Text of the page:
Carrier Losses Not Expected to Impact Individual Market Viability, Report Finds
Despite losing $2.7 billion in 2014, the individual insurance market "will likely continue to be a large, viable" market due to mandated coverage and federal cost sharing and premium subsidies, according to a reportfrom the McKinsey Center for U.S. Health System Reform. The report also found great variability in profitability across states and carriers. Nationally, financial performance varied widely: in six states, more than 75% of carriers were profitable; in California and Washington, 95% of carriers were profitable; however, in 18 states, fewer than 5% of carriers were profitable and six states had no profitable carriers. Additionally, authors found that the 30% of carriers that were profitable in 2014 covered 40% of the individual market. The report's authors conclude that such state-to-state variation suggests carrier-specific factors, such as network breadth and "managed plan design," likely influenced financial performance. This is supported by HMOs' lower losses compared to PPOs, and by HMOs' lower premium increases (half of PPOs' increases) in 2015 and 2016.
Humana Exiting Four Individual Markets
Humana announced its exit from individual markets in at least four states at the end of 2016: Alabama, Kansas, Virginia, and Wisconsin. The25,500 people impacted by the change account for 3% of Humana's total individual market enrollment; 15,000 of those individuals are in Alabama, which is the only of the four states in which Humana offers Marketplace plans. Humana's exit from Alabama, along with UnitedHealthcare's recently announced exit, will leave the State with a single Marketplace carrier (Blue Cross Blue Shield of Alabama).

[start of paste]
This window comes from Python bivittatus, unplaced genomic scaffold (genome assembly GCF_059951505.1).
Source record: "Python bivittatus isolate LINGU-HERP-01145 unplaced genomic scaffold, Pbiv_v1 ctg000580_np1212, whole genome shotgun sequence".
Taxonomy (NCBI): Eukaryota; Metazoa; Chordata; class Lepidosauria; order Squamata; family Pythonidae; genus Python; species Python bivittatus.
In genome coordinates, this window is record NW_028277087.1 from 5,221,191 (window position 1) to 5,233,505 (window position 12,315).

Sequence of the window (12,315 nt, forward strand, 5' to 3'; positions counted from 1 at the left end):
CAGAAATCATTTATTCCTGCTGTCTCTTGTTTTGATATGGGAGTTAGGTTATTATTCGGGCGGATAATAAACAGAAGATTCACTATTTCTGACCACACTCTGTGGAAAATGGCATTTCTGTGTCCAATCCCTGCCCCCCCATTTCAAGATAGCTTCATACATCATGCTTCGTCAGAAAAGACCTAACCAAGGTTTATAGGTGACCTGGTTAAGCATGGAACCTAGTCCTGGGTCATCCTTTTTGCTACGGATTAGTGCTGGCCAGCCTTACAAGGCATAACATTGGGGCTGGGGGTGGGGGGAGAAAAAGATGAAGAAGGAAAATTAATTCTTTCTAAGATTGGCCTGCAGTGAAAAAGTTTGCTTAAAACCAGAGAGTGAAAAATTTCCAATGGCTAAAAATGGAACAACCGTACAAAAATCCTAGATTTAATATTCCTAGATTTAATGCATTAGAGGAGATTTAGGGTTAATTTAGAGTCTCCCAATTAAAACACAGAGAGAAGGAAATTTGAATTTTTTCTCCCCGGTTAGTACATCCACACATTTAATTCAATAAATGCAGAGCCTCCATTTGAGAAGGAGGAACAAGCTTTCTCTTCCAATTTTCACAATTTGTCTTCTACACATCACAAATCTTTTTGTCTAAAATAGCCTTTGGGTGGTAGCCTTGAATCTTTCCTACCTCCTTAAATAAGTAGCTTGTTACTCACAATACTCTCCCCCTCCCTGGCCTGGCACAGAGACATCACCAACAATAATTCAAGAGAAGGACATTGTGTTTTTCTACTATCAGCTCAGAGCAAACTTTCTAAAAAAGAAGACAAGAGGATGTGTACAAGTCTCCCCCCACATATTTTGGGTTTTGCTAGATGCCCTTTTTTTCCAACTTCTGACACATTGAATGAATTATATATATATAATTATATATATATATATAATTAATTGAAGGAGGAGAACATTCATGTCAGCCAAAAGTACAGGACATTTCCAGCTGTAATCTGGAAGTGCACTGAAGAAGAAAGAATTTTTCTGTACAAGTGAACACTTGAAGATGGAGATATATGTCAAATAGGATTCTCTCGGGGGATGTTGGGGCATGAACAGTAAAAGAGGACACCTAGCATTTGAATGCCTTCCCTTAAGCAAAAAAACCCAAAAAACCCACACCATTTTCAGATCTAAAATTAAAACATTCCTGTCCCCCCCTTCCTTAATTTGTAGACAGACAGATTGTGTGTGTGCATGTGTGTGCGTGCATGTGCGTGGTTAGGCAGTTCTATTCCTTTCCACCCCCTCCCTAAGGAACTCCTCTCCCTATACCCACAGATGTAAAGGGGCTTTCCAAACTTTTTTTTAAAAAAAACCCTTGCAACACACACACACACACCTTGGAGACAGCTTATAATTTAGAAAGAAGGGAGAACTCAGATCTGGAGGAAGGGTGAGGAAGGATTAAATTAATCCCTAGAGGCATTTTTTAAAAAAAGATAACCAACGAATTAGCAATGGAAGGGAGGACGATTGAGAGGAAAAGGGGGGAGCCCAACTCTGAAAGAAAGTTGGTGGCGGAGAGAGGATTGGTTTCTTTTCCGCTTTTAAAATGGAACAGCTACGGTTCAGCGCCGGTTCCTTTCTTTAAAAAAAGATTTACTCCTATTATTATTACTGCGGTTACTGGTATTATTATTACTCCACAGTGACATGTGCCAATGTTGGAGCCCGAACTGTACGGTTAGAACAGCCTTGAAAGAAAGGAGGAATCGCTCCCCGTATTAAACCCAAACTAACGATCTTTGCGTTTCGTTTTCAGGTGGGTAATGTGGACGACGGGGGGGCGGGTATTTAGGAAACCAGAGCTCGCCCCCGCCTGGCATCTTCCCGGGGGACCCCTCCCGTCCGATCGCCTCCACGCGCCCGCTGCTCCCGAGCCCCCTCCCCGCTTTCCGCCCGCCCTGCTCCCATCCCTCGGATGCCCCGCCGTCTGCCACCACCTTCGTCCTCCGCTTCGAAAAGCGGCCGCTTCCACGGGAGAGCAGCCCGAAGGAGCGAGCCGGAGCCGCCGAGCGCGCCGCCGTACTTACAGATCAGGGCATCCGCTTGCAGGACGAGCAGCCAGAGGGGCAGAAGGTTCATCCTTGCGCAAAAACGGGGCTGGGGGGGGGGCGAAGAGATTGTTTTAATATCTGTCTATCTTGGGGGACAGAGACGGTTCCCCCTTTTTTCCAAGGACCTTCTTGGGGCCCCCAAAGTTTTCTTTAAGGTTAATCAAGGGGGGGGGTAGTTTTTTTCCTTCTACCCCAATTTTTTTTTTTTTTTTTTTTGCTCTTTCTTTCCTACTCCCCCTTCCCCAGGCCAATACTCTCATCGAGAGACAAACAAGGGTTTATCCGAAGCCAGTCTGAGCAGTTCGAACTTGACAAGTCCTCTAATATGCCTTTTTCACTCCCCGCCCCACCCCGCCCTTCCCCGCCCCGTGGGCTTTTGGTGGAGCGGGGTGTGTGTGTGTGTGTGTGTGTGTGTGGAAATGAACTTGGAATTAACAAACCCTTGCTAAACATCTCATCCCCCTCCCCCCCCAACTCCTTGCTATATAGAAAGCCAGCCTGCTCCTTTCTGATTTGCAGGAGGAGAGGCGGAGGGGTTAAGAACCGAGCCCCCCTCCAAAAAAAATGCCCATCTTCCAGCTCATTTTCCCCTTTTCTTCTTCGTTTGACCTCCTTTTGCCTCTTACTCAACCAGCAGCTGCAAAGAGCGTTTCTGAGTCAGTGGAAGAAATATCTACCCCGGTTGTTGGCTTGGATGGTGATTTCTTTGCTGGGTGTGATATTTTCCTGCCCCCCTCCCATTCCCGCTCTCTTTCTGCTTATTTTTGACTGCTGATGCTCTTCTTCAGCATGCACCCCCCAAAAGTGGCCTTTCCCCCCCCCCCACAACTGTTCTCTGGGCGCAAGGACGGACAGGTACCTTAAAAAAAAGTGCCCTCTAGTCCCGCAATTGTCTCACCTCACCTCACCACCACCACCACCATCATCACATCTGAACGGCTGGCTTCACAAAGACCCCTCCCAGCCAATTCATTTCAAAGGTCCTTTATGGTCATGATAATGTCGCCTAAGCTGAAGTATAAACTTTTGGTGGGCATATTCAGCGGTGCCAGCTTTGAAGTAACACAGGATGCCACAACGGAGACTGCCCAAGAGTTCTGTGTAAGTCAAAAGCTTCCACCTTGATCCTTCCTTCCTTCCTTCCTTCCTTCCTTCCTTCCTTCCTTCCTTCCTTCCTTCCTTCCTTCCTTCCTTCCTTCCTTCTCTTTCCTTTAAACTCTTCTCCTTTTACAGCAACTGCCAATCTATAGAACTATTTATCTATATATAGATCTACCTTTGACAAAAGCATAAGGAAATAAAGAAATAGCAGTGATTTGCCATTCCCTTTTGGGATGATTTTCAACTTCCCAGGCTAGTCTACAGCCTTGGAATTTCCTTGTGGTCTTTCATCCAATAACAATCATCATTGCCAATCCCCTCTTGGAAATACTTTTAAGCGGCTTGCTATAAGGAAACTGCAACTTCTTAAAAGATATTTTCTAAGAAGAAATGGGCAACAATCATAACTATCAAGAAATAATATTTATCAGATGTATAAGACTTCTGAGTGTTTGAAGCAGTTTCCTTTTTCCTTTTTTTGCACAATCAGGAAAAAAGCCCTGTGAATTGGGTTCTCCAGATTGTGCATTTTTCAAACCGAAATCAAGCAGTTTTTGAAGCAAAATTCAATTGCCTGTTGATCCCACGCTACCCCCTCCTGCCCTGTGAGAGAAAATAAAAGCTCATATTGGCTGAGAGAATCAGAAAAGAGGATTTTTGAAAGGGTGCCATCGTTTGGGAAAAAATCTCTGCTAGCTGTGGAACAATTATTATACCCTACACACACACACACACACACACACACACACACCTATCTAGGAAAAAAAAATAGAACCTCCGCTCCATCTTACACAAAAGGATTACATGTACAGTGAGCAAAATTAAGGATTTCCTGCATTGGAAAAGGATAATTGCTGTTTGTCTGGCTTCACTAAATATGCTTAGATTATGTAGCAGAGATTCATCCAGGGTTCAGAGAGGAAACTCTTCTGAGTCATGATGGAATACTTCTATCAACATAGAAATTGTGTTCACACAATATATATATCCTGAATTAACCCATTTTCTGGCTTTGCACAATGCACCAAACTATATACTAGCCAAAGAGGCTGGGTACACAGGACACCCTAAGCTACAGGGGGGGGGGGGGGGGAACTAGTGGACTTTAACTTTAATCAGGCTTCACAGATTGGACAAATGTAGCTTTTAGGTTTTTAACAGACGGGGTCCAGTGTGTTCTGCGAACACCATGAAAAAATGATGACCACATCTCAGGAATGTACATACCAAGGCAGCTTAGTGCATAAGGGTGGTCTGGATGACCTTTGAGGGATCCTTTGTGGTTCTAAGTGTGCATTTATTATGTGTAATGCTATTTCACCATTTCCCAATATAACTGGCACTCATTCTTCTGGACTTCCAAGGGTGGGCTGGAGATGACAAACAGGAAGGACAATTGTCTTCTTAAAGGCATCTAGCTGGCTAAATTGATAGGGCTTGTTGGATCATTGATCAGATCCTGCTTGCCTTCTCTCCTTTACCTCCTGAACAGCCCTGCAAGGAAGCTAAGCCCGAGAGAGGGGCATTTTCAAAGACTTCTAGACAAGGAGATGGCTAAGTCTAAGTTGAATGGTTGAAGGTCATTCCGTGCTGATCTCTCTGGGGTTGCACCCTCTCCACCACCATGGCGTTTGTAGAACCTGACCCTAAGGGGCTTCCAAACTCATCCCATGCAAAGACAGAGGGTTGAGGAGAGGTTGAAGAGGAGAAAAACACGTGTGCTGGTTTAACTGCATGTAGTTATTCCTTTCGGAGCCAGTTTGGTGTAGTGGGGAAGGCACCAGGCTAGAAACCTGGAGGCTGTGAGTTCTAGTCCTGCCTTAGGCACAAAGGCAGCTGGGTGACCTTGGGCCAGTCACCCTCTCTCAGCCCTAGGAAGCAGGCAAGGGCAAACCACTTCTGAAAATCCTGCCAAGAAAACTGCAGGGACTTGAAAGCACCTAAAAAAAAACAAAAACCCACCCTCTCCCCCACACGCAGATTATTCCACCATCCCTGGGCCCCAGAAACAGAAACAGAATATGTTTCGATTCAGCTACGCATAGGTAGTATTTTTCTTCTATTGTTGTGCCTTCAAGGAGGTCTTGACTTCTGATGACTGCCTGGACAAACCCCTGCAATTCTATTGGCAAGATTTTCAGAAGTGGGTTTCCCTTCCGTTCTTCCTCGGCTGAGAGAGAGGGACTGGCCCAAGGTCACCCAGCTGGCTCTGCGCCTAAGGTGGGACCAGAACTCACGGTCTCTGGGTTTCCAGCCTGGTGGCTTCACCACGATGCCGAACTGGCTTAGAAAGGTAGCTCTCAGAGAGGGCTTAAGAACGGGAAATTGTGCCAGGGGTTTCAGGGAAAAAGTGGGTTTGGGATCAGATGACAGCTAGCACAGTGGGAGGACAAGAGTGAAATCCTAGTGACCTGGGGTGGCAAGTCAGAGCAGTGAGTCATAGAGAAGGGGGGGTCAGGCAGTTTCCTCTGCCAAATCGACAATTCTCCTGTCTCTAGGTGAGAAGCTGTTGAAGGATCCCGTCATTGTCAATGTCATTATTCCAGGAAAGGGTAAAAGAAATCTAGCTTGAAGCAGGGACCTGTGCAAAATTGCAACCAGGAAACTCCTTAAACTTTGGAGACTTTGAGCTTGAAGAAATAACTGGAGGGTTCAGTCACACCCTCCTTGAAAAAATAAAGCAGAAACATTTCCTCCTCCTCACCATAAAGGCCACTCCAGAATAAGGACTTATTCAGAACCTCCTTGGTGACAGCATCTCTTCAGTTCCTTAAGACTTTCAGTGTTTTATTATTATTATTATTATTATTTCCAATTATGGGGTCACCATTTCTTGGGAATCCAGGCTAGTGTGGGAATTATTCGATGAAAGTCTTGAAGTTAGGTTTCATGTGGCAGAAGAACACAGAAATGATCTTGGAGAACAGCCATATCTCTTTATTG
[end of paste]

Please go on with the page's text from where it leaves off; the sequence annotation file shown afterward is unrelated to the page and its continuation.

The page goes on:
Some Marketplace Cost Sharing Rates Increased Moderately, Report Finds
Marketplace plans in 2016 saw moderate—though statistically significant—increases in out-of-pocket limits (7.1%), annual deductibles (10.3%), and copayments for non-preferred brand drugs (13.6%), according to areport from The Commonwealth Fund. Generic drug copayments were the only form of cost sharing that decreased (3.2%). The report attributes a portion of the overall increases in cost sharing to the greater number of bronze and silver plans offered, since they have less generous coverage. The report's authors also note that their figures may reflect aggregate changes, rather than year-to-year changes within a specific plan, and that the increases only apply to the 40% of Marketplace enrollees who do not receive cost sharing reductions. The authors conclude that future trends in cost sharing will be linked to trends in medical expenses, though future cost sharing increases in Marketplace plans are likely to be smaller than increases in employer-sponsored plans.
Report Examines Marketplace Tools to Support Consumer Decision-Making
Marketplace websites made significant strides during the third open enrollment period in providing consumers with decision support tools that allow them to select plans that align with their financial and medical needs, according to a report by the National Partnership for Women and Families. Manatt Health supported this study, an update from a 2015 analysis, by identifying new tools available on HealthCare.gov's window shopping feature and on State-based Marketplaces' websites, including customized cost estimators, integrated provider directories and prescription drug directories. The authors note that the tools represent a step forward for consumers but could still be strengthened. For example, future cost estimators could take into account specific medications or treatments and prescription drug directories could identify levels of cost sharing associated with specific medications.
California: Marketplace Premiums May Spike Next Year
Covered California's $308 million proposed FY 2016-2017 budgetestimates that qualified health plan (QHP) premiums may increase an average of 8%—double the last two years' increases. The increase predominantly reflects the estimated impact of the 2017 expiration of the federal reinsurance and risk corridors programs, which were designed to financially buffer plans against high-risk enrollees. Final premium rates will be released in July after State officials conduct private negotiations with the State-based Marketplace's QHP issuers.